With trains going in and going out of Jayshri’s head in the film Parchain of V Shantaram other important train should be remembered along with the Bhavani Junction of John Masters and that is “Train to Pakistan ” by Khusvant Singh published in 1958,

Both Bhavani Junction and Trian to Pakistan are great literarary masterpieces. Both should have awarded Nobel Prize for that particular time. Both depict human ethos and vast scale of sorrows caused on the Indian people. Both have Railway Connections.

Shalan Lal

51 ksbhatia January 13, 2017 at 5:23 pm

Venkatraman ji ;

Thanks for adding songs from the regional movies. It seems we are at a saturation point as not many rail songs are left to be explored .However , I am waiting for surprises from Hans ji and Arvinder Sharma ji . Of course waiting for couplets from Jignesh as well .

Till the arrival of some more trains….here is a compilation of train rides / stunts of silent and golden era of hollywood ……..when comedy and stunts went hand in hand

Chattanooga Choo Choo….Laural Hardy, Charlie Chaplin , Buster Keaton , etc…..


52 D P Rangan January 19, 2017 at 2:32 pm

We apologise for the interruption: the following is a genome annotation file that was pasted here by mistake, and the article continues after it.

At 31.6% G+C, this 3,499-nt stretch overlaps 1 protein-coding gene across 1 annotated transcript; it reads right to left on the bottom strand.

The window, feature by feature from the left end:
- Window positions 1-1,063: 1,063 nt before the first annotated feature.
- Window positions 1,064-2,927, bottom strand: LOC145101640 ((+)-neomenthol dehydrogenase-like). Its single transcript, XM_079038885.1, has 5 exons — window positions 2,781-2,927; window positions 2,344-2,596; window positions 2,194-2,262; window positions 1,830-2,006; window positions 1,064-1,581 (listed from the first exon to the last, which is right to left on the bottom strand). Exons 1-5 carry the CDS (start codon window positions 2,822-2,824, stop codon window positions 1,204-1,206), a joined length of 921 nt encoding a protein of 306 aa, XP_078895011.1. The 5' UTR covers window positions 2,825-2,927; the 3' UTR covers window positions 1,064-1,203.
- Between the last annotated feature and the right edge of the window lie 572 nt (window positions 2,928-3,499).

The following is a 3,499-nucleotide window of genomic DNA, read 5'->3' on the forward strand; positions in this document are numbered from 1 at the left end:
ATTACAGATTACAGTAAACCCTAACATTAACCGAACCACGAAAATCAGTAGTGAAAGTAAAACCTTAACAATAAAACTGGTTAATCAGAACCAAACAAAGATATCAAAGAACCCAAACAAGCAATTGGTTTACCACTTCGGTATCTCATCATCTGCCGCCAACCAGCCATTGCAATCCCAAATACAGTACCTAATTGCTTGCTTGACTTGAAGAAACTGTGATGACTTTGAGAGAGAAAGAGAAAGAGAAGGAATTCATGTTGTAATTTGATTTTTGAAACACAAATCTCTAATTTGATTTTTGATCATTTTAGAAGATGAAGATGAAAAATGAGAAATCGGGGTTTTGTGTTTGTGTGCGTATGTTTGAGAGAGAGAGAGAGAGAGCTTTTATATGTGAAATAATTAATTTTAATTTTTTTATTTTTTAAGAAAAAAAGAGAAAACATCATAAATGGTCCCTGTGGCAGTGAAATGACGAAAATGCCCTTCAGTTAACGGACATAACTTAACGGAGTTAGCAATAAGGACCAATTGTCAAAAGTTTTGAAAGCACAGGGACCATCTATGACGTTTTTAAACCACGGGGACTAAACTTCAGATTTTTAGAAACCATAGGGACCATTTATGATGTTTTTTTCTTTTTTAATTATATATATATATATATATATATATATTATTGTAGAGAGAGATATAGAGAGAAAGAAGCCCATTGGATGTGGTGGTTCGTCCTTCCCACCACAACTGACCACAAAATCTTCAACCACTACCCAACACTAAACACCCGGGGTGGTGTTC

Shalan Lal

At the outset let me apologise for my lagardness in not responding earlier. I was suffering from a bad bout of cough and cold and could not take interest in anything while it was virulent and this unusually cold weather in which I am caught after more than a decade of escape to warmer climes further sapped my energy.

Thanks for appreciating my travel episode as a child. I have never thought myself as an author. Whatever little I have penned is thanks to the generosity of AK to whom I am very much indebted.
Gandhi is a good suggestion. What are blog followers for. They are to carry the idea further. I cannot think of everything. John Masters is a good writer. I have read lot of his books including Bhawani Junction. This blog is primarily a music based one. I just introduced the topic of railways and then plunged into the songs. Jignesh states he is not in a mood to go through the entire article on any subject and would look at music part only. I expect you to dwell at length at other aspects as you seem to do well if your past posts are any indication. Keep at it hammer and tongs. Once again I thank you for appreciating this article.

53 D P Rangan January 19, 2017 at 2:42 pm


Very much appreciate with your views. I am happy you found the songs interesting. Let me congratulate you on your recent article. AK seems to have devoted the first month of 20117 for guest articles. I will go through it.


Thanks for your comments on the post. I enjoyed all the songs you posted.

Your travel experience as a child and subsequently as an adult is great. I am happy to find that almost all the bloggers here are admirers of railways. The only chance of a steam journey is to ride the Delhi Cantt. to Alwar picnic special pulled by Fairie Queen during February.